“Don’t be rude to your mother.” Back in the bad old days of patriarchy, this was a behavioural showstopper in many households. Dad said (or Mum threatened the ‘dad’ card) and so it was. Respect and obedience were expected and transgressions from the rules were viewed as mutiny – often punishable by hidings (involving straps, fly swats, wooden spoons etc). Fun times!
In other households, Mum ruled the roost with a steely eye and/or an iron fist – sometimes equally severely. The commonality was that under no circumstances were the kids in control. Parents had inalienable rights to make the rules and police them – however they damn well liked. If they weren’t fair, who cared? If they behaved badly themselves, that was their business – they were the adults who called the shots. Do what I say, not what I do, was the meme. Bloody confusing if you were a kid!
Fast forward to the mid-to-late 1900s when the idea of children’s rights really started gathering traction. They began to be seen as individuals with the same human rights as adults, and harsh physical punishment was rightly viewed as assault. Over a few decades, ‘hidings’ were replaced by removal of rights (being barred from certain activities for periods of time) – or other ‘soft’ consequences.
By the 2000s, the days of ruling the roost through fear were long gone (in a majority of homes). Children were no longer expected to be seen but not heard. Teenagers in particular started to assert themselves as they tried out their new sense of sovereignty for size. Some parents adjusted and upskilled, others railed against the changed balance of power and marched in the streets for the reinstatement of ‘smacking’.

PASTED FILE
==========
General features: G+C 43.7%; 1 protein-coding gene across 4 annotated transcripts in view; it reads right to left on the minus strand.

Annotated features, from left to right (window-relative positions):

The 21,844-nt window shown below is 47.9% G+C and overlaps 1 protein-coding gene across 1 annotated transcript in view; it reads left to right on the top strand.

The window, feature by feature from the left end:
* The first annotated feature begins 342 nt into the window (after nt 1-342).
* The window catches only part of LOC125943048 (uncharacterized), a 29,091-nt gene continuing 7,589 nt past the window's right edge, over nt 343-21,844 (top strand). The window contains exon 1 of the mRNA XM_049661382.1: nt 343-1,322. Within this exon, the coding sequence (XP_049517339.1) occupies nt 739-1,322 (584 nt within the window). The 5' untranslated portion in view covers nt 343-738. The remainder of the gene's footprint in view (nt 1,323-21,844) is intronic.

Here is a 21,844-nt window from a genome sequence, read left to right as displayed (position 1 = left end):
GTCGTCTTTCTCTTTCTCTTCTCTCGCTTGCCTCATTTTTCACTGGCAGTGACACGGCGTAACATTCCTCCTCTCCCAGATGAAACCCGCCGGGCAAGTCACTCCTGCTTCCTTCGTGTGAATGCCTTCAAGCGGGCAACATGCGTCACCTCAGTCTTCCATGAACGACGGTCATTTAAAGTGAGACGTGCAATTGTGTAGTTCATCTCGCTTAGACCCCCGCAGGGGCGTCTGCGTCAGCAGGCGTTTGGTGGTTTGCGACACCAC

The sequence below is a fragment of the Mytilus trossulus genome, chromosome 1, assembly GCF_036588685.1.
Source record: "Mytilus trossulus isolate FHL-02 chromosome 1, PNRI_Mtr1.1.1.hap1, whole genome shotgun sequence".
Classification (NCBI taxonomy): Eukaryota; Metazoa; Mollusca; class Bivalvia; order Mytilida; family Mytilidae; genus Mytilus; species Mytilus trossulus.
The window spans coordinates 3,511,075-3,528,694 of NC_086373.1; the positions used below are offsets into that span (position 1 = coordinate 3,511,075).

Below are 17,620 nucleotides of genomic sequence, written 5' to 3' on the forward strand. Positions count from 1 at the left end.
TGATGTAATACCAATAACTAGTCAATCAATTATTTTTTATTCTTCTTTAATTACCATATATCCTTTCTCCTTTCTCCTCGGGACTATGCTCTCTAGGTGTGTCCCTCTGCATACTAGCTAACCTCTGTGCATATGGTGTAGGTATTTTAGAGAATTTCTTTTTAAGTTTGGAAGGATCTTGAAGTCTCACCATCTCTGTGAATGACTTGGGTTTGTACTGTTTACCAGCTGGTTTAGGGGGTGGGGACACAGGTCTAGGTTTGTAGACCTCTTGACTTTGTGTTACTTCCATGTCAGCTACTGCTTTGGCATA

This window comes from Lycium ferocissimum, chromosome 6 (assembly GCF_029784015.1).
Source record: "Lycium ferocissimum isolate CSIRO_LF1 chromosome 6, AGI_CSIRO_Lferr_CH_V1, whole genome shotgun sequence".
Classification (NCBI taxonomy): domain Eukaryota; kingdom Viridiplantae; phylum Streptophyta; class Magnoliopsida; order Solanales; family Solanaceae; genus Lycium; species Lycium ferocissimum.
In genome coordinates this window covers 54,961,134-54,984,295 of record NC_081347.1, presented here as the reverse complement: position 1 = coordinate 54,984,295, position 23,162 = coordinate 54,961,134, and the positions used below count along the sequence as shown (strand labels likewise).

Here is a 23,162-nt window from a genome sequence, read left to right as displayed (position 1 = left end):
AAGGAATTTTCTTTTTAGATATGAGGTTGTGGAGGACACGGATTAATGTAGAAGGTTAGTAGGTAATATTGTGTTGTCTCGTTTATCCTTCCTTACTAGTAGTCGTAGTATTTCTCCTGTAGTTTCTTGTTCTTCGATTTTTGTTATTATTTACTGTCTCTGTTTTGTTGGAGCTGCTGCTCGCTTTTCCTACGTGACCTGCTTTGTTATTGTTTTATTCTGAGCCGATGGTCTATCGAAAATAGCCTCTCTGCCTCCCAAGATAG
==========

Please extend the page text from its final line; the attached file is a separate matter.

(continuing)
The question that remains is: How do parents balance their teenagers’ rights to be loved, heard and respected with their own rights to set boundaries because they are older, wiser and pay the bills?
It might be helpful to start with a key rule for writers that goes: Don't tell me – show me. This rule says action is key. When you show, you show the action of the story. When you tell, you describe things. Boring – puts readers to sleep! Same with parenting. It’s your actions – how you behave, not what you say/tell your teenager – that set the communication tone in your home.
You get the gist here: BE the person you want your child/teenager to respect. Check out how you communicate with your partner/whanau/friends. How do you resolve conflicts? How do you negotiate power? Start this personal enquiry when they are young because your child is watching you and learning the rules of negotiation and conflict resolution.
Don’t leave it until they hit the tweenage hormone tsunami that can render them incapable of rational thinking. They are already grappling with stepping into an adult world that smells of responsibility and hard work, and they are entering the gritty task of growing themselves into an individual – a process that can involve them throwing out their parent/s in sometimes very painful ways (we’ll talk about this Identity Crisis in a future article).
Be respectful about their thoughts and feelings and expect the same back. Remember, there’s a difference between challenging or questioning a parent’s view and being rude or disrespectful. In the end, we are talking about tone. You set it.
By Ruth Kerr and Richard Aston, parents to four adult children in a blended family. Ruth and Richard co-authored Our Boys – Raising strong, happy sons from boyhood to manhood based on their 15 years’ experience working at Big Buddy – a social agency that matches well-screened male mentors with fatherless boys.